Apart from the Project Bengal and Project Kashmir, the Modi government has also got plans to “fix the history”. George Orwell had said, “Those who control the past, control the future”. Modi and Amit Shah may not know who Orwell was but the HRD ministry is busy preparing for plans to “revamp” the History textbooks for students across India. The prevailing “Idea of India” cannot be changed into Hindu Rashtra, unless the education system is tuned to that political philosophy.
There was a time when the Human Resource Development (HRD) ministry was simply the education ministry. It was during Rajiv Gandhi’s term, in 1985, that the ministry was changed to HRD. Rajiv Gandhi’s idea for the HRD was to prepare the education system for the approaching 21st century. He was looking at the future. The BJP under Modi and Amit Shah looks at the past because, as Orwell observed, unless you fix the past, you cannot build the future.
But changing the past is also not going to be easy. It will lead to multiple cultural conflicts. India has many histories, not just million mutineers. Even the release of the film Padmaavat led to month-long violence in Rajasthan and Gujarat.
The play “Ghashiram Kotwal” by Vijay Tendulkar had caused furore in Maharashtra in the 1970s, because some Hindu organisations had objected. They said the play was against Brahmins and had negative depiction of the Peshwas. The film “Bajirao Mastani” led to stoning of theatres for similar objections. In all these cases, the charge against the works of art was that they were distorting history. In India, almost every caste has a history of its own. Often, that past is riddled with conflicts.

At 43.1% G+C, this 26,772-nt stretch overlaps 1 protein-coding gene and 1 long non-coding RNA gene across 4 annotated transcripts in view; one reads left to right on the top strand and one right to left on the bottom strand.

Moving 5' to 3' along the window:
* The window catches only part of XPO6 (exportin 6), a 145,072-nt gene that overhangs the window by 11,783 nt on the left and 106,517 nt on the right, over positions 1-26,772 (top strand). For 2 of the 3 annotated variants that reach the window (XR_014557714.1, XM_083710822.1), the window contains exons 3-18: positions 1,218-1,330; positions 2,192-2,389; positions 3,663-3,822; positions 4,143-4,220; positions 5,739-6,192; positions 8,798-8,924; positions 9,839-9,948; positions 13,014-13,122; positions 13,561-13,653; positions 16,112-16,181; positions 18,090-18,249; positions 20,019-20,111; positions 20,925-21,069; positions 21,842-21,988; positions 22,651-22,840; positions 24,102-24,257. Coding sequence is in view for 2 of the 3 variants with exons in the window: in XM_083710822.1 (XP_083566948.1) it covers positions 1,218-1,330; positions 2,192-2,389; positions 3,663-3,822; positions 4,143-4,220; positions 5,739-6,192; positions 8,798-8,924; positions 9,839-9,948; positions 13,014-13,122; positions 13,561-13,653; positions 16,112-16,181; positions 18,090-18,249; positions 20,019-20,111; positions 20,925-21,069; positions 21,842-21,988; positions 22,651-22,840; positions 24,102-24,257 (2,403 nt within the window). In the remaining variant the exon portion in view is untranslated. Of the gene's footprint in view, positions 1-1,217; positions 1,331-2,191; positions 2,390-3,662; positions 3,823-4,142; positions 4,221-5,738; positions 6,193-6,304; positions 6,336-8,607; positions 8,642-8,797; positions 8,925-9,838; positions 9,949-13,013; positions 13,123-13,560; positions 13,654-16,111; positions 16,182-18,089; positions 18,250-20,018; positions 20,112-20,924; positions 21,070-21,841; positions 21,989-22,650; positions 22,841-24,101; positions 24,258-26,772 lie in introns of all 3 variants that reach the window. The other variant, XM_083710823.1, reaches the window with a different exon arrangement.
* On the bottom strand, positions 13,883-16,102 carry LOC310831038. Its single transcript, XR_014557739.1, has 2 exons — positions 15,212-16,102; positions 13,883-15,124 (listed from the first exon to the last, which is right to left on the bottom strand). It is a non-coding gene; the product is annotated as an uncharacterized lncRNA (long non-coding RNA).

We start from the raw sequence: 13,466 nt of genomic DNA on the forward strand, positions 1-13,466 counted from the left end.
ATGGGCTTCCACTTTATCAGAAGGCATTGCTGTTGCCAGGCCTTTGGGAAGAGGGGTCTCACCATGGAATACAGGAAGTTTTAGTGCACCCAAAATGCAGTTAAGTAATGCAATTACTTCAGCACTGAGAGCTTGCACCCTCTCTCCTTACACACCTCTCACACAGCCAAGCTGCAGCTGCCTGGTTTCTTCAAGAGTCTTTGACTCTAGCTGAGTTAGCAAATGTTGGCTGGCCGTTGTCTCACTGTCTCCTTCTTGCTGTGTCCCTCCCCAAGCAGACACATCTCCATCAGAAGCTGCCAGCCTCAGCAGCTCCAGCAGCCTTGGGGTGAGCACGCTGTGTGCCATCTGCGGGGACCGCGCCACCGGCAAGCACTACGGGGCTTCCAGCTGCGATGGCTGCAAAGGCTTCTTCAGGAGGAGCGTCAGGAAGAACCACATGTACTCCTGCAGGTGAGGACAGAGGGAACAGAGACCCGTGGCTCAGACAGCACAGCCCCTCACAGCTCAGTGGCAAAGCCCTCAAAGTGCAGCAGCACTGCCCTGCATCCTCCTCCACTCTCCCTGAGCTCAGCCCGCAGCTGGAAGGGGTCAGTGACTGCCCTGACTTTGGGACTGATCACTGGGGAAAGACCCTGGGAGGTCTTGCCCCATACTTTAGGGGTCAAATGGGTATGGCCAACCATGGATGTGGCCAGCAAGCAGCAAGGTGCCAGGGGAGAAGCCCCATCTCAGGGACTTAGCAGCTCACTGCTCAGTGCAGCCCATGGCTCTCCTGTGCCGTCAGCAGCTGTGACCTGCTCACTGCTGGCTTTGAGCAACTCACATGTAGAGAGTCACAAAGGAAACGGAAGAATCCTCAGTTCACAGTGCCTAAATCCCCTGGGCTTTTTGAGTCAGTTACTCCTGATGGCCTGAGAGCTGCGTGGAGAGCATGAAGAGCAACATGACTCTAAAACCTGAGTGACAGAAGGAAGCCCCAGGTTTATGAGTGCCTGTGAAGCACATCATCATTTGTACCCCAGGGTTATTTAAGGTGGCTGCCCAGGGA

Dr Babasaheb Bhim Rao Ambedkar’s classic, “Riddles in Hinduism”, was so controversial that it led to huge violence in Maharashtra. The upper castes, mainly the Hindu Sangh Parivar, protested against Ambedkar’s work which enraged the Amedkarite Dalits, causing a breakdown of law and order.
Similarly, the Dravidian history, distinct from the Aryan version of the past, too has led to massive conflicts in Tamil Nadu. In fact, protests against the Modi government’s move to “impose Hindi” has erupted in southern states once again, with the Dravidian parties and the people challenging the government’s draft national education policy. We have also seen how the imposition of Bengali language in Darjeeling had led to months-long agitation.
The point is that history has become more unpredictable than the future. The HRD ministry’s attempt at rewriting history and enforcing Hindi could lead to problems, which will have to be handled by the home ministry. One could not have thought of this conflicting relationship between the HRD and the home ministries.
Amit Shah’s world view is defined by the RSS. Today, the BJP is appeasing the Dalits and promoting Dr Babasaheb Ambedkar as if he was the associate of Hedgewar or Guru Golwalkar. But this artificial bonhomie, simulated for electoral purposes, has hidden landmines which could explode if the project of rewriting history goes out of hand.
There are also many grey areas where the relationship between defence and home ministries are concerned. The questions of external intelligence are linked with internal intelligence. Just like cross-border terrorism and internal support to the terrorists or sabotage within.
The Narendra Modi government is, therefore, at once sitting on the cusp of history and future. The lightening rod that Modi-Shah are carrying is charged by the RSS.
Winning or manipulating electoral victories may have been successful. The slogans like “minimum government, maximum governance” may sound attractive to the Right. (It did not happen in the previous NDA Regime. In fact, there was expansion of bureaucracy and also considerable intervention). Electoral victories and personality cult driven frenzy are no guarantee of stable polity or governance.
The author is a former editor and Congress member of Rajya Sabha. Views are personal.